Intuitive Learning

You learned your first native language by an immersion approach. Your parents and family members simply spoke to you every day. There was no need for translation because there was simply no language to translate. Children learn a language intuitively simply by being immersed in it. The quantity and frequency of words a child is exposed to has a direct influence on how fast that child will learn a language both on a receptive and expressive level.

Starting Early is Better
Time and Newsweek both ran feature articles on the “window of opportunity” to learn a new language which is between birth and age 10. Three full days per week is typically the minimum (or five half days) for most immersion schools. Your child’s attendance also depends upon his or her knack for language, motivation, outgoing nature, your schedule and other factors.

Advantages of Immersion Approach
In addition to reaping the social and economic advantages of bilingualism, immersion learners benefit cognitively, exhibiting greater nonverbal problem-solving abilities and more flexible thinking (see reviews in Met, 1998). It has been suggested that the very processes learners need to use to make sense of the teacher’s meaning make them pay closer attention and think harder. These processes, in turn, appear to have a positive effect on cognitive development. However, a high level of second language proficiency is needed in order to experience the positive cognitive benefits that come with bilingualism (Cummins, 1981).

Becoming bilingual opens the door to communication with more people in more places, and many parents want to provide their children with skills to interact competently in an increasingly interdependent world community.

Learning a Second Language: Impact on English Language and Literacy Development
Many parents are initially fearful that immersion may have a negative impact on their child’s English language development. But research consistently finds that the immersion experience actually enhances English language development (Cloud, Genesee, & Hamayan, 2000). In full immersion programs, children develop initial literacy in the immersion language. Many cognitive processes that underlie the ability to read, such as understanding the relationship between the spoken language and the written word, transfer from one language to another (Cloud, Genesee, & Hamayan, 2000).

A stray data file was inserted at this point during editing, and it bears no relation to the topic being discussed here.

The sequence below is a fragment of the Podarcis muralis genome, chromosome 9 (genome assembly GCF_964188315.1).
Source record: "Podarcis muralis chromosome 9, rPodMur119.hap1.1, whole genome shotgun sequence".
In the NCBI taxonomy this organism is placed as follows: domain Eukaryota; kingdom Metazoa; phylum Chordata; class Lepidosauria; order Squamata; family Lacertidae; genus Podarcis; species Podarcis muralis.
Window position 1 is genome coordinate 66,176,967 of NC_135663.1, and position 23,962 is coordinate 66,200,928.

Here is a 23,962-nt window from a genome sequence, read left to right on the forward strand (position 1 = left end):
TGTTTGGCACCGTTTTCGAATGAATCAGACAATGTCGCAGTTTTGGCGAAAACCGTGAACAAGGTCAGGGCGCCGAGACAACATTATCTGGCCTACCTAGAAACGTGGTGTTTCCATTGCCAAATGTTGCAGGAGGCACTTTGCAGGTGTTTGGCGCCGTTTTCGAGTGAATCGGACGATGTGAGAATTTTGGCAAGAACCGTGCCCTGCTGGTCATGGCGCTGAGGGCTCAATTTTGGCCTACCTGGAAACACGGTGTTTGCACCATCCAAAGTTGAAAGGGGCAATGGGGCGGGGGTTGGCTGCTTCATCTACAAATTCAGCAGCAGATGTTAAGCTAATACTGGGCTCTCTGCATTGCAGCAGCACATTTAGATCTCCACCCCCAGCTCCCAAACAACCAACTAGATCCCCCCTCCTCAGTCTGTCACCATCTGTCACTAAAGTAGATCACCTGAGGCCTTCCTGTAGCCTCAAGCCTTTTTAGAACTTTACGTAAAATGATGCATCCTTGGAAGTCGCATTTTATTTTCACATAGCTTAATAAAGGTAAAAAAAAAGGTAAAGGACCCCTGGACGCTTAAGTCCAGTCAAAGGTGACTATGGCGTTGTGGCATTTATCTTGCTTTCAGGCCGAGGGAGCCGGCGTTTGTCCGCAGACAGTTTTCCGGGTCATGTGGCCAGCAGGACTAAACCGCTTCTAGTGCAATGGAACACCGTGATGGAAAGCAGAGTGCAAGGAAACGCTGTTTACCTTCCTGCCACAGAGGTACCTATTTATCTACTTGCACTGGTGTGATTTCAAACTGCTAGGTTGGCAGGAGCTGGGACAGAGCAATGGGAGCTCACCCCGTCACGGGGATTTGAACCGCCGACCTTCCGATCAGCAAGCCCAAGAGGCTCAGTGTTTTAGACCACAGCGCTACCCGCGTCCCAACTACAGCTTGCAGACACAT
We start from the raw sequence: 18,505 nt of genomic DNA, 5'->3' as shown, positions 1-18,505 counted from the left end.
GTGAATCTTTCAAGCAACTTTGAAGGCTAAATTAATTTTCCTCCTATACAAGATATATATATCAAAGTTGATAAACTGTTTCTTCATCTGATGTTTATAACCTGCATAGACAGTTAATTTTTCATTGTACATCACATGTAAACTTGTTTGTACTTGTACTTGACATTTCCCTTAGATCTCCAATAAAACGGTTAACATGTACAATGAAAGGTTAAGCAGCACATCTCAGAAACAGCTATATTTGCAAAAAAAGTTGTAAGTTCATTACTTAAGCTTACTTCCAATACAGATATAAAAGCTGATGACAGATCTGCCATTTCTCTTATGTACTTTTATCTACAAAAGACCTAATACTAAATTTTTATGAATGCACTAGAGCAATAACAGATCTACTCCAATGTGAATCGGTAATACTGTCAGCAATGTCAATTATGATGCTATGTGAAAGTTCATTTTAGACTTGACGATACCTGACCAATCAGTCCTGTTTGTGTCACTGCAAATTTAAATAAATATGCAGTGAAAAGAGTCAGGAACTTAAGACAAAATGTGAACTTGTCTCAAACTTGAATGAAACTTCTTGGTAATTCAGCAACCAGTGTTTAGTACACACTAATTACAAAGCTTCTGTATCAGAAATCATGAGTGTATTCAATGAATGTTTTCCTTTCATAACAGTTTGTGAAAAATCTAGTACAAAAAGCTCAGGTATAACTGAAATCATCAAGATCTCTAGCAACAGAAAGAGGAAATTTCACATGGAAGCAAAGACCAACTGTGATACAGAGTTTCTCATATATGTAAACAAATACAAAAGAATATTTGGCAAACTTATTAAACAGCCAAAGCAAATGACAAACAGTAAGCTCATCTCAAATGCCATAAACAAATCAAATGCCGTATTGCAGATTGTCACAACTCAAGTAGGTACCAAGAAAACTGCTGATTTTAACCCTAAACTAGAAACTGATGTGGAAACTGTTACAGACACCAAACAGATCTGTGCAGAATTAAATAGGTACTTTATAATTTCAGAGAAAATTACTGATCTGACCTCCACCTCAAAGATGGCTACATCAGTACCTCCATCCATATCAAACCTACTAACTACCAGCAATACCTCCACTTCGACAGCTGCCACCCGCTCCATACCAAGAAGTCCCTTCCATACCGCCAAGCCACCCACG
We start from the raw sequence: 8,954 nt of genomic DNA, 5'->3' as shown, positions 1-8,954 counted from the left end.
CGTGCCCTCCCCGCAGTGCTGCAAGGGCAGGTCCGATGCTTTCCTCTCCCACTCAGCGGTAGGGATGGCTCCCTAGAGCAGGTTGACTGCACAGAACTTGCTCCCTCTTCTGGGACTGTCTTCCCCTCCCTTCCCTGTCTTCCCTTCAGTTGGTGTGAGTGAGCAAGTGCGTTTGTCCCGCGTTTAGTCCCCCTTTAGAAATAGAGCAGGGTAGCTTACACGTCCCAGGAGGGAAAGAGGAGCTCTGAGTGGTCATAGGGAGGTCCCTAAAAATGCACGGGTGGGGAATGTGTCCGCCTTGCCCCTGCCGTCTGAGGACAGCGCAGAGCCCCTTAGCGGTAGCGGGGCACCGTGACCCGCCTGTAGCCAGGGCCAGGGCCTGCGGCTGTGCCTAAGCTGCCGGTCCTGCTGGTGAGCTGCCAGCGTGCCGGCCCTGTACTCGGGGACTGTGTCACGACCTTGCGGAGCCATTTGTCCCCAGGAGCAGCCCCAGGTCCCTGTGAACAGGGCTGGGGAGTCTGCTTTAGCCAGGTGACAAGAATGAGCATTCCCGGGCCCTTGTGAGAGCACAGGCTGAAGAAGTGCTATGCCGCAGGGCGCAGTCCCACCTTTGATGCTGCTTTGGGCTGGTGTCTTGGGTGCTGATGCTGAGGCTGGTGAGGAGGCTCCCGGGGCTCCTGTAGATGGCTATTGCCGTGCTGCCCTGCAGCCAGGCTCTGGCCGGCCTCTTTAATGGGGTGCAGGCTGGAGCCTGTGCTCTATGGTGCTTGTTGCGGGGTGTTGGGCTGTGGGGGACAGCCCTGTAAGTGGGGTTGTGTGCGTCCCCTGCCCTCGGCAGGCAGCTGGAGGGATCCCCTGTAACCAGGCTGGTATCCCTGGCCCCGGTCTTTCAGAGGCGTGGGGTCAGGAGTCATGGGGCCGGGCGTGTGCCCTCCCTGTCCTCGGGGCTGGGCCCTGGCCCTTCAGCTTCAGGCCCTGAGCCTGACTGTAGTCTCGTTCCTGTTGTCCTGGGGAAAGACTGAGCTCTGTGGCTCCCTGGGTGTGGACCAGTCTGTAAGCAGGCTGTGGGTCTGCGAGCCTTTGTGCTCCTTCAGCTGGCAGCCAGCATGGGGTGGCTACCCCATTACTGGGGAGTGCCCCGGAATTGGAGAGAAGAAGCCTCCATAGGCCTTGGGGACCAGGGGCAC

Engaged, Fun Communication
Teachers speak in the target language 90-100% of the time. If a child does not understand something, the teacher uses body language, visuals, exaggerated facial expressions, and expressive intonation to communicate their meaning. Additionally, teachers will use songs, key phrases, books and games to engage and draw the child into the language. In preschool, it is common for students to speak English with their peers and when responding to their teacher – especially if they are not familiar with the language. As the year progresses, students naturally use more of the immersion language with peers and teachers.

What to Expect from a Language Immersion Program
Expect minor mix-ups. It’s natural for a child to confuse the word order or use words from both languages in the same sentence. He’ll quickly learn to separate the languages.

Don’t underestimate his/her progress. Even though many people think learning two languages causes speech delays, that is not the case. Your little one might say fewer English words than other kids her age, but if you add in the words she knows in her second language, her total number of words will probably be more than that of her peers.